UL rescheduled testing for November 2001. Two six-foot chimneys were prepared-one with brick and mortar construction, and one lined with clay flue tiles, which are apparently common in the United States. Kikson had no problems with the brick and mortar chimney but objected to the clay flue tile chimney for two reasons: one, its opening was smaller than he'd specified, and two, the clay flue tiles were uncracked. Steven Kuscsik, UL's supervising engineer, was on-site and listened to Kikson's concerns-since Eldfast was being tested as a repair system, the tiles should be precracked before it was applied. Kuscsik countered that in the field an Eldfast dealer might well encounter both cracked and uncracked flue tiles in the same chimney. UL ran both tests. Eldfast performed well on the brick and mortar chimney but flunked on the uncracked clay flue tiles. UL tentatively approved Eldfast for Classification as a chimney repair and relining system for brick and mortar chimneys in March of 2002.
The problems with UL's testing procedures were many and varied, as our brief summary demonstrates. However, Kikson's claims in his lawsuit also target communications between UL and certain third parties during the year-and-a-half-long testing process.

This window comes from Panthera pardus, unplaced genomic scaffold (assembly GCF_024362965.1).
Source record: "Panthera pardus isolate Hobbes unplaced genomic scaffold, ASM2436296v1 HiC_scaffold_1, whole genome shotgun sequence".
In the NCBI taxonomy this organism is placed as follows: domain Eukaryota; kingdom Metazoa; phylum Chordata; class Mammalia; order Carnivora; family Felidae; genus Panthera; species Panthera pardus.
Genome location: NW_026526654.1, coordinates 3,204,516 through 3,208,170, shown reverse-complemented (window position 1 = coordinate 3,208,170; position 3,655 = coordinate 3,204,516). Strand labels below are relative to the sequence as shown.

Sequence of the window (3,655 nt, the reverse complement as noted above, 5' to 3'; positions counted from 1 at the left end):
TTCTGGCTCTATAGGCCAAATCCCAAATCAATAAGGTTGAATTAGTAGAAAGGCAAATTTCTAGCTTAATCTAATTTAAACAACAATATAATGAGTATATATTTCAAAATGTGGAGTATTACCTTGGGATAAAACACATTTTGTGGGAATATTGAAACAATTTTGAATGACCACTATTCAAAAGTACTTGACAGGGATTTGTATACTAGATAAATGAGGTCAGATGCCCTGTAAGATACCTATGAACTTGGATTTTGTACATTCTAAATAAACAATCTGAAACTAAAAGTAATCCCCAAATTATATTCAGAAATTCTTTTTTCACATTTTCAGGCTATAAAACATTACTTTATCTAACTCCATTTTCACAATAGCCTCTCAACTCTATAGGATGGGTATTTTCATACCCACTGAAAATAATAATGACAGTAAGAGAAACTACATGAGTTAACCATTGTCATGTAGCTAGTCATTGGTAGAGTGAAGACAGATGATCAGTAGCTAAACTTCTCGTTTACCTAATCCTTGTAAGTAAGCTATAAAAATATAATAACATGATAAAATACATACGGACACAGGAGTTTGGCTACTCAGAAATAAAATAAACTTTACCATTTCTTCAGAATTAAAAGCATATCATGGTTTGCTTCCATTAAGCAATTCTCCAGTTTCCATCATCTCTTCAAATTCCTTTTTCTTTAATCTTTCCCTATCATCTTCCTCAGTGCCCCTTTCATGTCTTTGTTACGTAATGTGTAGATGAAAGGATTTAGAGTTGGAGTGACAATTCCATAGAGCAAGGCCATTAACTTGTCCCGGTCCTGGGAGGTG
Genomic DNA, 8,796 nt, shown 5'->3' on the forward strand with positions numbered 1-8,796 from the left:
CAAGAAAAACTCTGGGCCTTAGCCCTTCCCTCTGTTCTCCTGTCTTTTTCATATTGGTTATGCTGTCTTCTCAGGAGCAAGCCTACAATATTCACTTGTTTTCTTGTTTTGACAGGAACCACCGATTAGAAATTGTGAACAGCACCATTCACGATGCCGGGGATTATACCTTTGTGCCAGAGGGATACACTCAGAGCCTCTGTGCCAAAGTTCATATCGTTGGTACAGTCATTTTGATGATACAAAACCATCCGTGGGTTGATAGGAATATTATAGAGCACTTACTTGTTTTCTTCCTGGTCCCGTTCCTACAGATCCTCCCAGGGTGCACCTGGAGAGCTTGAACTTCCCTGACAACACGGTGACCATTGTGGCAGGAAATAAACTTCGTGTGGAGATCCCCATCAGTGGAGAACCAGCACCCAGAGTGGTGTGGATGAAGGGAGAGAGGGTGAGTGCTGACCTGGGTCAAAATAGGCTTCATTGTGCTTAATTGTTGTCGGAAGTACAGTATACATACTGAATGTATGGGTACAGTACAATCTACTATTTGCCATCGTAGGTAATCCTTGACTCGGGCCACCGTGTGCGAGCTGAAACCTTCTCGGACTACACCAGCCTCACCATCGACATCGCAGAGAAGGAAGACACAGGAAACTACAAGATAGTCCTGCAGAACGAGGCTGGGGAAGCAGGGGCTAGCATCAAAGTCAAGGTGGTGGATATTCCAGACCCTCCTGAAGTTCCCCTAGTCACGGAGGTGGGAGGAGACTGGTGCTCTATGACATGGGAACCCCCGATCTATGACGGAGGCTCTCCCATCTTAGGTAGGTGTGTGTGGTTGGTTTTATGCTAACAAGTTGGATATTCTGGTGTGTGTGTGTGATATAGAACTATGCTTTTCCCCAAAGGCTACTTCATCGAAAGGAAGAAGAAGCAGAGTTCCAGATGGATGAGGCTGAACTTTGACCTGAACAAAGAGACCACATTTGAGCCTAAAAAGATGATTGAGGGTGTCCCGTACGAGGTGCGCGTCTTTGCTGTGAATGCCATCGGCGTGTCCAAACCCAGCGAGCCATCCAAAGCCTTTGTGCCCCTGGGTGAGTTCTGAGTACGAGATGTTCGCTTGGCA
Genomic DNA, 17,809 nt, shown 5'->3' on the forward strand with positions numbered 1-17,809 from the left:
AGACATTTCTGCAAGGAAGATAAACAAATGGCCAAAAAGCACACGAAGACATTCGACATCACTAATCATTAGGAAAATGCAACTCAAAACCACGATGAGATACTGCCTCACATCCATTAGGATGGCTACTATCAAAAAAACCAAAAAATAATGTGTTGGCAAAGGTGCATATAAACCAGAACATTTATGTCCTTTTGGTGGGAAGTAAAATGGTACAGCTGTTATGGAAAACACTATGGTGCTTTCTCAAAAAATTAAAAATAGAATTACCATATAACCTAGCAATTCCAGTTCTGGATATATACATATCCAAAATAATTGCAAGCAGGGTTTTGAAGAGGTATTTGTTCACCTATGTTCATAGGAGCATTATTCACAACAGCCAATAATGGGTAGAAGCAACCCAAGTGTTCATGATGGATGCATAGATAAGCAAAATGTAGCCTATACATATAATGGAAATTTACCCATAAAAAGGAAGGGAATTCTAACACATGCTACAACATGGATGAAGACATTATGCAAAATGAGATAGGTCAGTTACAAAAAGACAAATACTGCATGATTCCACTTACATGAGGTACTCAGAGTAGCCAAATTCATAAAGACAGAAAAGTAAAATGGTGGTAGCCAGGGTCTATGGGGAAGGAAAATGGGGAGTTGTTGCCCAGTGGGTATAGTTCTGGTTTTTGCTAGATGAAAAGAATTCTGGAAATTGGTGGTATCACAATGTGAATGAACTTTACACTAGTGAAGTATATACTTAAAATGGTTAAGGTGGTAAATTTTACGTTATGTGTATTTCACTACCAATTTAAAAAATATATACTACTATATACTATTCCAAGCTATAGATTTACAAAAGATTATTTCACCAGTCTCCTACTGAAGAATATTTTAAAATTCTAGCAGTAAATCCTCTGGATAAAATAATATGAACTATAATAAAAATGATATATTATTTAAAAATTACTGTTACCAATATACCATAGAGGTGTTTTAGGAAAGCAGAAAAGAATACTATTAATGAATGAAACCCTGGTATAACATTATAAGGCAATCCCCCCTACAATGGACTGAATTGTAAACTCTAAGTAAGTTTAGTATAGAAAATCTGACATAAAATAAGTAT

Because it took longer than expected to get Eldfast certified, potential customers got understandably anxious as time went on. After all, Kikson and Landy Vent told some of them as far back as September of 2000 that Eldfast was either UL Listed or very close to it. Kikson and other chimney professionals were also members of an online chat group/listserv called Chimney-L, where people exchanged trade tips and discussed new and upcoming products. Naturally, the topic of Eldfast's testing status started coming up.
Some commenters speculated that Eldfast had already received its UL 1777 listing and/or was certified as a chimney liner (not just a reliner). On August 1, 2001, UL's Kuscsik and Zimmerman posted an entry on Chimney-L clarifying UL's position:
It has been brought to the attention of Underwriters Laboratories Inc. (UL), that comments have been made on the Chimney-L online discussion group relative to the status of a current investigation being conducted by UL. The comments have indicated that UL has provided information regarding the results of a current investigation to a third party. This inaccurate information has then been published posted on this discussion group.